Read the views of David Parsons, Tax Partner, on the latest economic substance guidance notes.
Hot on the heels of the EU’s most recent blacklisting exercise in March, which saw the island completely removed from their “bad-boys” lists, the island’s Income Tax Division has now published guidance on the Isle of Man’s economic substance requirements legislation. It is of course the introduction of our substance legislation in December last year – the rules that require Isle of Man companies with income from certain specific sectors to have adequate “substance” in the island - which has resulted in our removal from those lists.
It is probably worth pausing at this point – we should not underestimate the success achieved by our Income Tax Division – they secured our immediate removal from the EU’s lists, whereas the Governments of the grey listed Cayman Islands and British Virgin Islands, and blacklisted Bermuda, look on with a degree of envy.
Back to the substance guidance: whilst the publication of this guidance is to be welcomed, it does not purport to answer all of the difficult questions that have been asked in recent months.
In particular, companies that hold intangible property, for example software, may be disappointed to note that no guidance is yet offered, albeit they should be in no doubt about the challenges that the legislation presents for that sector. Guidance is also yet to be published for the shipping and insurance sectors. Noting that the legislation is already in force for companies with a 31 December year end, and that the first year penalties for non-compliance can be as high as £50,000, simply sitting back and waiting for future guidance may no longer be a sensible approach (even if it ever was!).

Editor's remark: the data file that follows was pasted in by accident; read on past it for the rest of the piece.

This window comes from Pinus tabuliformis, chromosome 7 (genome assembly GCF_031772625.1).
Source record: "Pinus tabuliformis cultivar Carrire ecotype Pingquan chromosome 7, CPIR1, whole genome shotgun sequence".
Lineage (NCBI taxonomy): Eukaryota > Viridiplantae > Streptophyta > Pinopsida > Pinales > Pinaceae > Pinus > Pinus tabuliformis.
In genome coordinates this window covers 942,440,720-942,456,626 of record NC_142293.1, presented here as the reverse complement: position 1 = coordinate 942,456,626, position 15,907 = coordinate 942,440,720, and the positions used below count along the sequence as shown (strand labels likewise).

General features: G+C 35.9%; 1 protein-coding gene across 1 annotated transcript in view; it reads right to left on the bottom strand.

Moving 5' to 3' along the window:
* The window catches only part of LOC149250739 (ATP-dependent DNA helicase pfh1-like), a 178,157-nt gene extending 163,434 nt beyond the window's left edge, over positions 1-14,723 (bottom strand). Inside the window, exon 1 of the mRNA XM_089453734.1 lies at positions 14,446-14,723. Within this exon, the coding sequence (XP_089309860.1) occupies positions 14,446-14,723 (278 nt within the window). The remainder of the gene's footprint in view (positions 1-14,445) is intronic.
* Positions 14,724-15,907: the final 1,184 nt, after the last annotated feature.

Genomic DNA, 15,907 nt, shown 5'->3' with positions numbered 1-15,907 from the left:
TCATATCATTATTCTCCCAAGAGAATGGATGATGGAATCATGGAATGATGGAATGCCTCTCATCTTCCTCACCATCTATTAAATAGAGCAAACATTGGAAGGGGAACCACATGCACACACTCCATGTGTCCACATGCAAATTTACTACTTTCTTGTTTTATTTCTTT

There has been much debate about whether a company needs to carry out all of its “core income generating activity” on the island. Whilst the legislation does not state this to be a requirement, the guidance now states that the core income generating activity that generates the company’s income must be conducted in the island. This may seem a rather technical point, but it matters.
There will also be, quite understandably, frustration felt by some that the rules still do not contain carve-outs for “truly local” situations. For example, an Isle of Man company owned by a local resident that simply provides an interest bearing loan to another person is likely to be in scope as a financing and leasing company – quite how that type of company is of any concern to the EU or the OECD, goodness knows, but the requirements nevertheless apply.
The OECD are currently assessing our substance legislation (you didn’t think the EU’s assessment was the end of it, did you?) and it is to be hoped that any amendments arising from the OECD’s review will be minor: after all, the EU’s requirements were themselves supposed to be based upon the work of the OECD in this area. This OECD involvement is in my view a largely positive development – whilst we (as an island) may not always be falling head over heels to welcome their initiatives, they do bring an academic rigour and fairness to processes. However, it must be borne in mind that guidance on the interpretation of the substance rules may emerge from the OECD that effectively ties the hands of the Income Tax Division in interpreting its own legislation.
So, overall, whilst the recently published local guidance does offer some further assistance on the substance rules, many will still be looking for more clarity.
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